Zooming, Skype and all that

Six months ago you could pretty much guarantee that most attendees to business meetings and interviews would not turn up in pyjamas eating a bowl of cornflakes. Now, thanks to the massive rise in video calls and conferencing since the lockdown, how can you be sure? – It’s amazing how many people seem to develop problems with their web camera in early morning meetings “but don’t worry its ok I can hear you all perfectly” – they say!

Video calling and conferencing platforms have been around for a while now and their use has grown steadily as an alternative to plain old phone calls and face to face meetings since their introduction. Understandably, that growth has accelerated dramatically recently and I think it will become more and more a part of our lives going forward. Whether it’s staying in touch with family and friends, a business meeting or an online doctors appointment these services are now vital. Many of you may already be au fait with some of these services but what are the differences between them and which one is best for you? Hold tight as I try and unravel it all in my 300 (approximately) remaining words.

There are two main camps here. The services aimed at businesses and those at individuals. Most, if not all, services are free to use (although the business platforms reserve their best features for paying customers). Its worth noting that most of these big platforms offer more than just video calling but often instant messaging and audio only calls too (and the business focused ones can offer things like screen sharing and document collaboration)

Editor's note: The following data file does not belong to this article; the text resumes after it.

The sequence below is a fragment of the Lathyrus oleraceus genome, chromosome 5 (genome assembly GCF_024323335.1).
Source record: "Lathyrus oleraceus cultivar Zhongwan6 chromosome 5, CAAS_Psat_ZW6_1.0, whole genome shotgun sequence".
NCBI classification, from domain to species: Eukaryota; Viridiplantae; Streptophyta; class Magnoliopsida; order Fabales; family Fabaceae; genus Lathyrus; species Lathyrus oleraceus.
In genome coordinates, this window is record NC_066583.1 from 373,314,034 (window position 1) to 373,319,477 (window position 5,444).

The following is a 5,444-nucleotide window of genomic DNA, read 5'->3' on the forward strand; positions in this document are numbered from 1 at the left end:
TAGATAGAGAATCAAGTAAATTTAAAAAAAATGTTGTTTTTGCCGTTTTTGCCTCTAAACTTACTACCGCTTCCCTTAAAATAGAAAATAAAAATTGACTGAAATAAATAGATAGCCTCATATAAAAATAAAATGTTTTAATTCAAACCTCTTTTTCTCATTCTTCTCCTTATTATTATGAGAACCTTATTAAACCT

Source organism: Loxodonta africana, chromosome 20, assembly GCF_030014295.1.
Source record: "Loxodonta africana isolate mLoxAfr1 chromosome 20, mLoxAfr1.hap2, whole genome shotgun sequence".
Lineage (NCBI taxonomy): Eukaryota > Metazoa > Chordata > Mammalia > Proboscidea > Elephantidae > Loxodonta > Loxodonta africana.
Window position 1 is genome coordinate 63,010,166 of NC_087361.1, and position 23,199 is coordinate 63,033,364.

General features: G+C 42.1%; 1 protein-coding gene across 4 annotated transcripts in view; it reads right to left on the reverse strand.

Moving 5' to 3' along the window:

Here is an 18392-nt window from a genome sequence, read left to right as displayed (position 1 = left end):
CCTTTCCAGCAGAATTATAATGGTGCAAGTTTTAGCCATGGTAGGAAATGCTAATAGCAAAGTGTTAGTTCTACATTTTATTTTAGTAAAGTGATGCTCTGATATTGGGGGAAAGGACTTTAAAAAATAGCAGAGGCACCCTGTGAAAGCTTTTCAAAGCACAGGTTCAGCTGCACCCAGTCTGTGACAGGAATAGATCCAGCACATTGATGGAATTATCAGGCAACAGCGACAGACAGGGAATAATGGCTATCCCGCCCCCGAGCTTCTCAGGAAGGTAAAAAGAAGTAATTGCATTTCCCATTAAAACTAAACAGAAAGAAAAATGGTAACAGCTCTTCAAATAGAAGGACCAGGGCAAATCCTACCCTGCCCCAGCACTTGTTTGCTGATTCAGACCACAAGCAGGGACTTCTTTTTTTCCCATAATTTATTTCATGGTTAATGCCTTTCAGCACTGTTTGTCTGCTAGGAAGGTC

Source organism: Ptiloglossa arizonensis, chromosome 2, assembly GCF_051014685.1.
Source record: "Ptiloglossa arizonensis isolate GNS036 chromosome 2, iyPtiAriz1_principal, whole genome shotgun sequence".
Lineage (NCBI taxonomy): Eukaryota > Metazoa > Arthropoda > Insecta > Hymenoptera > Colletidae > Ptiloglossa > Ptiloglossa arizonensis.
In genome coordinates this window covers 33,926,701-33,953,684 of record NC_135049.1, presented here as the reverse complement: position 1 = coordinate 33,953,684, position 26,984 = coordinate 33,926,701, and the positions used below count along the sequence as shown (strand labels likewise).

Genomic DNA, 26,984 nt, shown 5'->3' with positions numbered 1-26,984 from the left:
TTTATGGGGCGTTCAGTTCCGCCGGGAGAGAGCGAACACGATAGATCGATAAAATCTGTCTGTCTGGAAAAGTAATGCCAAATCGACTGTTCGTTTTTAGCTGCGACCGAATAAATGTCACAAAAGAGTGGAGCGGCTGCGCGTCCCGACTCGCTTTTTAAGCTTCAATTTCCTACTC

The two big business platforms are Zoom and Microsoft Teams. They offer better security and can stretch to having hundreds of people on the same call. As such they are perfect not just for businesses but any organization or society that wants to meet with more than a few people at the same time.

Services like Skype, Apple’s FaceTime, Facebooks’s Messenger and Whatsapp are aimed more at the individual who wants to keep in touch with friends and family. Facetime is only available to people with an Apple device (iPhone, iPad or Mac) whereas the others are available on all platforms (Windows, Mac, Android and iPhones & iPads). You just need to download and install the relevant software (or App if using a phone or tablet) then register and sign in.

Its worth noting that fundamentally most of these services work the same. You set up an account then start adding contacts to your list so you can call them. This can be easier on some platforms than others. For instance if you are already a keen Facebook user, and everyone you need to talk to is on your existing friends list, then the Messenger app is all ready to go. If you use other Microsoft software like Outlook for your emails then Skype might be a better option as it can automatically scan your email contacts and add anyone with a matching skype account automatically.

Ultimately I think it’s a good idea to know your way around most of the major platforms as you will probably find everyone is using a different one.

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